Court hears argument in Wal-Mart sex bias claim

Plaintiffs in a case of female employees against Wal-Mart, from left, Betty Dukes, of Pittsburg, Calif.; Deborah Gunter, of Palm Springs, Calif.; Christine Kwapnoski, of Bay Point, Calif.; and Edith Arena, of Duarte, Calif., take part in a news conference Tuesday outside the Supreme Court in Washington.

Plaintiffs in a case of female employees against Wal-Mart, from left, Betty Dukes, of Pittsburg, Calif.; Deborah Gunter, of Palm Springs, Calif.; Christine Kwapnoski, of Bay Point, Calif.; and Edith Arena, of Duarte, Calif., take part in a news conference Tuesday outside the Supreme Court in Washington. Photo by The Associated Press.

WASHINGTON (AP) — The Supreme Court on Tuesday questioned a massive sex discrimination lawsuit on behalf of at least 500,000 women claiming that Wal-Mart favors men over women in pay and promotions.

The justices suggested that they are troubled by lower court decisions allowing the class-action lawsuit to proceed against the world’s largest retailer.

Justice Anthony Kennedy, often a key vote on the high court, said he is unsure “what the unlawful policy is” that Wal-Mart engaged in to deprive women of pay increases and promotions comparable to men.

Billions of dollars are at stake in the case. Class actions create pressure on businesses to settle claims and create the potential for large judgments.

Wal-Mart denies it discriminates against its female employees.

But Joseph Sellers, the lawyer for the women, said that lower courts were persuaded by statistical and other evidence put forth so far in the 10-year-old lawsuit.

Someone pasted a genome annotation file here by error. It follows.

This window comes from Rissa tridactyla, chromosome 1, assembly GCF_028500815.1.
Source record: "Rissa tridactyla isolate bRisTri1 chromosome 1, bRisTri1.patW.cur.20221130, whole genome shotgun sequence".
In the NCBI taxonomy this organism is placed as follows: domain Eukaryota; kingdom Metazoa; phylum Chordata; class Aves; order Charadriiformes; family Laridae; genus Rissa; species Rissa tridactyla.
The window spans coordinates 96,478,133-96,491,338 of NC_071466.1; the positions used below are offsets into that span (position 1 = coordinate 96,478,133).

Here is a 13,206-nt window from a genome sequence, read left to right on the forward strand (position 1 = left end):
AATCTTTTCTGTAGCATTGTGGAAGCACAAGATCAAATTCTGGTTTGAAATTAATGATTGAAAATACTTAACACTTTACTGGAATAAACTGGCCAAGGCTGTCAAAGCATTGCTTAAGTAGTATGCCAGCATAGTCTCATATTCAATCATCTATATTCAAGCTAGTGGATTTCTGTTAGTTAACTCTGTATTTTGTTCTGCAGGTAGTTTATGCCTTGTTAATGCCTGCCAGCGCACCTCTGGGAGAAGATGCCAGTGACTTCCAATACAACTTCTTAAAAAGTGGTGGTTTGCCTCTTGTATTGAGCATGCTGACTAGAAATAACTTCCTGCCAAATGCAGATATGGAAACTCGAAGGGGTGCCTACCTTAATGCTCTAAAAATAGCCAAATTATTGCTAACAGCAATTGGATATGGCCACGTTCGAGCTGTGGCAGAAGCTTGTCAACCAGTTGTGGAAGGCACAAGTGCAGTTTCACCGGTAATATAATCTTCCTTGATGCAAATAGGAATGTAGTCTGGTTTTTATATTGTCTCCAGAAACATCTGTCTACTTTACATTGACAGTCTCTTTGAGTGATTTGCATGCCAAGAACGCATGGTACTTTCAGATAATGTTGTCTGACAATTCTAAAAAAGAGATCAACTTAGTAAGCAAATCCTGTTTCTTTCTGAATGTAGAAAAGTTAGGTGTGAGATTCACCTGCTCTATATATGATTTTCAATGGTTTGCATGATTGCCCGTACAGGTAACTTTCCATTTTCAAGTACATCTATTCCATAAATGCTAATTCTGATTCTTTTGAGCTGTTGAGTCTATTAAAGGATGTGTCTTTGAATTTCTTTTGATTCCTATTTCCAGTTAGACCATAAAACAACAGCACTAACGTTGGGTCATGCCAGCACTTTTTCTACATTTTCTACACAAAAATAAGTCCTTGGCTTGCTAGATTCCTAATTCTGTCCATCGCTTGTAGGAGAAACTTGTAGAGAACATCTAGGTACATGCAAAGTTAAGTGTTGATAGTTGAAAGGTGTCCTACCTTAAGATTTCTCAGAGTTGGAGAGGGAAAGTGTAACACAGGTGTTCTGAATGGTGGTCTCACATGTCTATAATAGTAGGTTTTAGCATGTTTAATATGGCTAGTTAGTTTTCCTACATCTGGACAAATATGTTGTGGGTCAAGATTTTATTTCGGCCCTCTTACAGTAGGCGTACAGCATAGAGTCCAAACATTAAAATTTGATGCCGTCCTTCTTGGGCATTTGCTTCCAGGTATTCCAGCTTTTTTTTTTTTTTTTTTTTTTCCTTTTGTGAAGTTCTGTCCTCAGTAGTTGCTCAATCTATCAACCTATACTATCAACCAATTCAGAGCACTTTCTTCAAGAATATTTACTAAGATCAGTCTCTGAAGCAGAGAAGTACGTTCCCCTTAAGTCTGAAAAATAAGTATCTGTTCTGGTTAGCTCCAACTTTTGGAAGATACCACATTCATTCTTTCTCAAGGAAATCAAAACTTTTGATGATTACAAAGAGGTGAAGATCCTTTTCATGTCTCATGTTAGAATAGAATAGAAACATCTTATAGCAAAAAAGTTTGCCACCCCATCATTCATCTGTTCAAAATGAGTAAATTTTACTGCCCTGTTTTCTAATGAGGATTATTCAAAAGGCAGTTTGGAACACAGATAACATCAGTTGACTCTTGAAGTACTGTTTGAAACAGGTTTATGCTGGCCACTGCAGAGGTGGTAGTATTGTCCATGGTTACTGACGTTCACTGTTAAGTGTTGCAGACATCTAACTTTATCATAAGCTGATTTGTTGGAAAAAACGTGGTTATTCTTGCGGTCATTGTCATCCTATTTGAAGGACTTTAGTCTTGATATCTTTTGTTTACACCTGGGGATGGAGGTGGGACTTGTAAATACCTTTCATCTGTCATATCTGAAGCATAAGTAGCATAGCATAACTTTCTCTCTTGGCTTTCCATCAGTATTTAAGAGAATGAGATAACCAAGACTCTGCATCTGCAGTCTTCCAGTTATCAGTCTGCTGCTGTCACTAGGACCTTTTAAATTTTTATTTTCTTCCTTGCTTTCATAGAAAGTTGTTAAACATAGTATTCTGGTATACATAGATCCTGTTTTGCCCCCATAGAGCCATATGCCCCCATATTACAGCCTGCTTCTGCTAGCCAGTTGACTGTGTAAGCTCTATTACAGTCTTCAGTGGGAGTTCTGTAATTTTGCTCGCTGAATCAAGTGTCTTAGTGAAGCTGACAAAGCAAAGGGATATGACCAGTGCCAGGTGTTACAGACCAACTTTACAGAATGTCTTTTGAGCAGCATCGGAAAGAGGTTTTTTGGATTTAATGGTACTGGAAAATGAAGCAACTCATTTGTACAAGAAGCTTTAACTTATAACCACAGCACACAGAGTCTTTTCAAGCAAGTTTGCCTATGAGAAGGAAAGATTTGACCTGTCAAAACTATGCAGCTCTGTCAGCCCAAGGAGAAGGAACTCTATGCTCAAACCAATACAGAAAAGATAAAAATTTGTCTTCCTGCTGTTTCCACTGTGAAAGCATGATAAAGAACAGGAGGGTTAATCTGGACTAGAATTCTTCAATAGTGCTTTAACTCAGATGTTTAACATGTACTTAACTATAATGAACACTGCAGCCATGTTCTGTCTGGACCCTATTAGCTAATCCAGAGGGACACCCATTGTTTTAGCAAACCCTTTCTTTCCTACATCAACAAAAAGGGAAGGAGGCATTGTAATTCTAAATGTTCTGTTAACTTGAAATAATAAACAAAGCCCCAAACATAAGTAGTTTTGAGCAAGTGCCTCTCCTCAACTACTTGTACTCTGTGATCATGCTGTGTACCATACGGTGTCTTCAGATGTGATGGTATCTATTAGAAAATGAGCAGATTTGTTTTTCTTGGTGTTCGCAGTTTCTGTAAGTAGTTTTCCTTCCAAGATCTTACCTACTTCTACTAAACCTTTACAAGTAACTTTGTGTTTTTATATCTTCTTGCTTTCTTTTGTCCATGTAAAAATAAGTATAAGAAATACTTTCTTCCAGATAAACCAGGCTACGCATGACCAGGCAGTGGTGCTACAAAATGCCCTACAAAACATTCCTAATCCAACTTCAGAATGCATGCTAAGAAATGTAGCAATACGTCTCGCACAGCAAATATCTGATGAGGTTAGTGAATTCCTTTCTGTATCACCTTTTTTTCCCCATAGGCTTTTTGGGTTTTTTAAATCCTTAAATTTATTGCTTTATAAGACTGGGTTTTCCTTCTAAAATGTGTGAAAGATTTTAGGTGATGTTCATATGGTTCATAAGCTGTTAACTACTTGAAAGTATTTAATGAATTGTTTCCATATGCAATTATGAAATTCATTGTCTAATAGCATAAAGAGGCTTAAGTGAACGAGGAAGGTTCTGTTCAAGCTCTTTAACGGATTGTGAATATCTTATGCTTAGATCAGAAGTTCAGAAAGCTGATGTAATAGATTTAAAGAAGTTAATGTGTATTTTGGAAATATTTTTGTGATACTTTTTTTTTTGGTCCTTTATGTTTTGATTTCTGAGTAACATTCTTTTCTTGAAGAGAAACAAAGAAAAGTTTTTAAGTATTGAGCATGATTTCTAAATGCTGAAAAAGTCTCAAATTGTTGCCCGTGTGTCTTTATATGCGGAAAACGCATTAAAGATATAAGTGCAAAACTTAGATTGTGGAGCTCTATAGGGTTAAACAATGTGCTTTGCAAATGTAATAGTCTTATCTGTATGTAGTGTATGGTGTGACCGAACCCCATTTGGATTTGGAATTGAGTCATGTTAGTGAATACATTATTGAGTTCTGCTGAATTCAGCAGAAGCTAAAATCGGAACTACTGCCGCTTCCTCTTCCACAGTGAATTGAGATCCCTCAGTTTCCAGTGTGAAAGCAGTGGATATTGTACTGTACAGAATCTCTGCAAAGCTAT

Sellers said a strong corporate culture at Wal-Mart’s Bentonville, Ark., headquarters that stereotyped women as less aggressive than men translated into individual pay and promotions decisions at the more than 3,400 Wal-Mart and Sam’s Clubs stores across the country.

“The decisions are informed by the values the company provides,” Sellers said.

Justice Antonin Scalia said he felt “whipsawed” by Sellers’ description. “Well, which is it?” Scalia asked. Either individual managers are on their own, “or else a strong corporate culture tells them what to do,” he said.

Theodore Boutrous Jr., representing Wal-Mart, said that the class-action nature of the case deprives the company of its legal rights because it is being forced to defend the treatment of women employees regardless of the jobs they hold, or where they work in the Wal-Mart chain.

“There is absolutely no way there can be a fair process here,” Boutrous said.

He pointed to a group of at least 544 women who serve as store managers who “are alleged to be both discriminators and victims.”

Justice Ruth Bader Ginsburg said that at this stage of the lawsuit, the issue is not proving discrimination, but showing enough evidence to go forward. “We’re talking about getting a foot in the door,” Ginsburg said, a standard she called not hard to meet.

The 78-year-old justice, who made her name by bringing discrimination claims, said it was possible that Wal-Mart could refute the claims at a trial.

But several of her colleagues appeared to agree with Boutrous that even subjecting Wal-Mart to a trial would be unfair.

A decision should come by summer.

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